Benjamin Jackson's curator insight, December 13, 2015 7:11 PM

with the massive crush of people who descend on Mecca every year its hard to imagine that this hasn't happened before. Mecca is THE pilgrimage site for Muslims, and holy law dictates that every Muslim should go there in their lifetime.

Scooped by Seth Dixon!

Ramadan in Sweden with no dusk, no dawn

Ramadan in Sweden with no dusk, no dawn | Geography Education |
During summer, the sun never sets in Sweden's northernmost town, posing challenges for Muslims observing the holy month.
Seth Dixon's insight:

Like many early religious traditions, Ramadan is observed based on measurements from the moon and sun. The start of Ramadan is determined by the sighting of the new moon, which moves about 11 days back in the Gregorian calendar each year. During Ramadan the consumption of food and water is prohibited between dawn and dusk, how do Muslims observing the fast manage in the far north of Scandinavia, where the sun never sets in the summertime (in 2015, Ramadan is from June 17 to July 17)?  Some Muslims in the West (and north) argue that ancient customs from the Arabian desert need updating now that the religion has diffused beyond the Middle East.    

Tags: Islam, perspective, religiondiffusion, culture.

Taylor Doonan's curator insight, March 23, 2018 4:24 PM
This article talks about the difficulty Muslims face during Ramadan when they are outside the middle east, specifically when they are in Sweden north of the arctic circle. This article follows a few different Muslims who have chosen different ways of fasting when sun up and sun down are not a good time table to go by. Some follow the times of their homes in the middle east, while some follow the time of Stockholm, the capitol of Sweden. The article also talked about one person who goes off of Istanbul's time because Turkey is the closest Muslim country to Sweden. Some of these people fear that they will not satisfy their god when fasting like this but others believe they have to do what they have to do. 
Scooped by Seth Dixon!

One Place, Two Names

One Place, Two Names | Geography Education |
The government of the People’s Republic of China calls the country’s westernmost region Xinjiang, but the people who have lived there for centuries refer to their home as Eastern Turkistan. Many times when two groups do not refer to a place by the same name, it points to a cultural or political conflict, as is the case here.
Seth Dixon's insight:

Multiple names on the map can hint at bigger cultural and political fault lines.  Is it Londonderry or just Derry?  The Sea of Japan or the East Sea?  This article I wrote for the National Geographic Education Blog is on the always simmering tensions in the China's westernmost province.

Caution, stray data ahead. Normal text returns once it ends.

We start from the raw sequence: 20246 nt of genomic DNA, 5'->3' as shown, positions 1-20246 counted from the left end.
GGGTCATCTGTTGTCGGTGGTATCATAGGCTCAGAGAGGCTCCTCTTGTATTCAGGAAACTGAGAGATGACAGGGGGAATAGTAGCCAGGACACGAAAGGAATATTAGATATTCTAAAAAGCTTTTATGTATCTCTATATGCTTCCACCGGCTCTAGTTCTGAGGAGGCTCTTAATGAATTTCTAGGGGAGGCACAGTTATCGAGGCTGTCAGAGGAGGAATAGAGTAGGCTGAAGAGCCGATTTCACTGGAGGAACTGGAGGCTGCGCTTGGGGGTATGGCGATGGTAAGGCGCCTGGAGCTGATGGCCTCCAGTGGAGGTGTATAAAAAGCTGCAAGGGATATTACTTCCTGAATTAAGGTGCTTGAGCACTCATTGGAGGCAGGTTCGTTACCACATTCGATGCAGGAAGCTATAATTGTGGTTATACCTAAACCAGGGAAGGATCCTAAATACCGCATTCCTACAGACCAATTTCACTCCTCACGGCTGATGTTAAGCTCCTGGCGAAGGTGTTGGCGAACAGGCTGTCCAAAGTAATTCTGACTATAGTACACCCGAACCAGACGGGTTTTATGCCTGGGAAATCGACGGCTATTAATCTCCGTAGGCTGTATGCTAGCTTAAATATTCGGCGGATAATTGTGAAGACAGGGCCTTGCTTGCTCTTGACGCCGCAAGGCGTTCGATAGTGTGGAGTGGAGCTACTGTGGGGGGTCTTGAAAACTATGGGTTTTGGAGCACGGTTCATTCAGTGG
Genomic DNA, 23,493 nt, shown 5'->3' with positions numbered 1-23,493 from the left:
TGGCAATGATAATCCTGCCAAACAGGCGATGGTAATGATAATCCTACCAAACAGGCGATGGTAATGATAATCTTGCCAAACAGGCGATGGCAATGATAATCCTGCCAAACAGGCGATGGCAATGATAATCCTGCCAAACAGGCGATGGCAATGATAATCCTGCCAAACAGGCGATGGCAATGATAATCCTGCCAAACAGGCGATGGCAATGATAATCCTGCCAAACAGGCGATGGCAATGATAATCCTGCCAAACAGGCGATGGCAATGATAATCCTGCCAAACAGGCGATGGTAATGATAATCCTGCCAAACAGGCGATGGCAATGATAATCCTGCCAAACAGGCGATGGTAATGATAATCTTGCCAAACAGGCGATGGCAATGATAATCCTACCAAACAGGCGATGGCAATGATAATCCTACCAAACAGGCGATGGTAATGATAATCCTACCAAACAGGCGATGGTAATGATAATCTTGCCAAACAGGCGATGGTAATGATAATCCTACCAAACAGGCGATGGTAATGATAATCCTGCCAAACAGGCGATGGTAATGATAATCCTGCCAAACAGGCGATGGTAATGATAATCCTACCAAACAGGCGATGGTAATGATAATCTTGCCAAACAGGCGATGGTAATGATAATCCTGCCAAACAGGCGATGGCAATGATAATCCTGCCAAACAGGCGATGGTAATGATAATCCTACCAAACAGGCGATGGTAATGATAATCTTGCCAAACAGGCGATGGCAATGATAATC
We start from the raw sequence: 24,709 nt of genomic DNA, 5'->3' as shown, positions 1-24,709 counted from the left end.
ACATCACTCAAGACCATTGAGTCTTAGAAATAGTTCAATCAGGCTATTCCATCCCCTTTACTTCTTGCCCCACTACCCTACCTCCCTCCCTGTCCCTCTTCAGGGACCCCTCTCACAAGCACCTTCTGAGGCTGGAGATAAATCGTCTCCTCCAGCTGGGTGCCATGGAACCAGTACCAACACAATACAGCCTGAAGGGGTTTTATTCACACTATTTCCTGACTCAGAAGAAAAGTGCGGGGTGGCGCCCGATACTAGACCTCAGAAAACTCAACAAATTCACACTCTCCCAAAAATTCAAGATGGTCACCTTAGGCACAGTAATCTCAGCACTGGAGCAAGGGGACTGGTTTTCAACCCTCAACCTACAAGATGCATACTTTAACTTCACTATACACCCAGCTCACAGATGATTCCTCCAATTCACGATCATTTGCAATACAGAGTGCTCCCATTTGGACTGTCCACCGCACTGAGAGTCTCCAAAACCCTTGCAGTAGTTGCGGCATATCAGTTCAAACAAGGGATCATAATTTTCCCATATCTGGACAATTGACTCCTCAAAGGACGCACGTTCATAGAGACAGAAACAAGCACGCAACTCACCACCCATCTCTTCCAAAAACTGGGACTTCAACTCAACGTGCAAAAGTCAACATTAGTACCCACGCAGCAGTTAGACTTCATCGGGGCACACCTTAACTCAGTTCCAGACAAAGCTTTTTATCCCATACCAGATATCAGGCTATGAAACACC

TagsCentral Asia, toponyms, culture, political, conflictgovernance, China, East Asia, religionIslam, landscape.

Martin Kemp's curator insight, December 17, 2015 3:45 PM

it seems that this a a recurring theme with china. disputed lands surround this country inside and out, they claim to own all of it as well. but when the people that live their claim to be independent and choose not to associate themselves with you than it creates and interesting dynamic.

James Piccolino's curator insight, March 24, 2018 9:52 AM
Very interesting. I am curious to know where this will lead to. There is something also unnerving about how most of us are never taught this in public schools even though it is a very big and very important topic. I can not image there being a split eventually over time, though there is no way that this area will stay as they are with the treatment of their government. This is surely a region to keep an eye on.
othni lindor's curator insight, October 20, 2018 4:06 AM
This article talks about how the "government of the People’s Republic of China calls the country’s westernmost region Xinjiang, but the people who have lived there for centuries refer to their home as Eastern Turkistan." Usually when two groups or more have different names for the same place there is a political or cultural conflict happening in that country. 
Scooped by Seth Dixon!

Quiz on the Differences Between Sunni and Shia Islam

Quiz on the Differences Between Sunni and Shia Islam | Geography Education |
Most of the world's major religions are made up of multiple sects or denominations, and Islam is no different. Islam's two major sects are the Sunnis and the Shiites, and the division and interplay between the two is a major factor in the geopolitics of the Middle East. How well do you understand Sunni and Shiite Islam? Take our quiz and find out!